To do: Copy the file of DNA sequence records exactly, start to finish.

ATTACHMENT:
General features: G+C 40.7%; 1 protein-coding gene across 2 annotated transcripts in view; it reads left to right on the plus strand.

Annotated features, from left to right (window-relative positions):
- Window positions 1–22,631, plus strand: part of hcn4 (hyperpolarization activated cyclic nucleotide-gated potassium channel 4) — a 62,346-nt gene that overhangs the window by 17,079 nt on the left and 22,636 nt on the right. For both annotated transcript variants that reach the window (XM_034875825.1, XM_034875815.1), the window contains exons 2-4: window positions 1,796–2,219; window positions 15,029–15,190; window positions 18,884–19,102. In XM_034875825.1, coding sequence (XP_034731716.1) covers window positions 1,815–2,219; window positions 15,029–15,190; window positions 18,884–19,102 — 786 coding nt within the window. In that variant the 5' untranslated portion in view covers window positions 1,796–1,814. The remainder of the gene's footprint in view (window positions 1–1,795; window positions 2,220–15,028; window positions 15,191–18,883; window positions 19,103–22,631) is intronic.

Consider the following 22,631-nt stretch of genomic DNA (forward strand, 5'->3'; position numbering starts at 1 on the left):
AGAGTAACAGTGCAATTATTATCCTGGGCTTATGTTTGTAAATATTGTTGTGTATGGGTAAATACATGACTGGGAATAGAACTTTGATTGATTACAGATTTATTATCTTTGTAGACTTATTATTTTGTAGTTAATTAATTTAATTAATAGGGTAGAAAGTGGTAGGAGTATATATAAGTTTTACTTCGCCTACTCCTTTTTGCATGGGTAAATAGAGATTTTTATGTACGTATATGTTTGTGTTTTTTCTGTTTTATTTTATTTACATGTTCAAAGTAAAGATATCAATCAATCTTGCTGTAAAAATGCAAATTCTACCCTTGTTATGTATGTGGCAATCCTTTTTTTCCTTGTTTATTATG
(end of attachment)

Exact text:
General features: G+C 40.7%; 1 protein-coding gene across 2 annotated transcripts in view; it reads left to right on the plus strand.

Annotated features, from left to right (window-relative positions):
- Window positions 1–22,631, plus strand: part of hcn4 (hyperpolarization activated cyclic nucleotide-gated potassium channel 4) — a 62,346-nt gene that overhangs the window by 17,079 nt on the left and 22,636 nt on the right. For both annotated transcript variants that reach the window (XM_034875825.1, XM_034875815.1), the window contains exons 2-4: window positions 1,796–2,219; window positions 15,029–15,190; window positions 18,884–19,102. In XM_034875825.1, coding sequence (XP_034731716.1) covers window positions 1,815–2,219; window positions 15,029–15,190; window positions 18,884–19,102 — 786 coding nt within the window. In that variant the 5' untranslated portion in view covers window positions 1,796–1,814. The remainder of the gene's footprint in view (window positions 1–1,795; window positions 2,220–15,028; window positions 15,191–18,883; window positions 19,103–22,631) is intronic.

Consider the following 22,631-nt stretch of genomic DNA (forward strand, 5'->3'; position numbering starts at 1 on the left):
AGAGTAACAGTGCAATTATTATCCTGGGCTTATGTTTGTAAATATTGTTGTGTATGGGTAAATACATGACTGGGAATAGAACTTTGATTGATTACAGATTTATTATCTTTGTAGACTTATTATTTTGTAGTTAATTAATTTAATTAATAGGGTAGAAAGTGGTAGGAGTATATATAAGTTTTACTTCGCCTACTCCTTTTTGCATGGGTAAATAGAGATTTTTATGTACGTATATGTTTGTGTTTTTTCTGTTTTATTTTATTTACATGTTCAAAGTAAAGATATCAATCAATCTTGCTGTAAAAATGCAAATTCTACCCTTGTTATGTATGTGGCAATCCTTTTTTTCCTTGTTTATTATG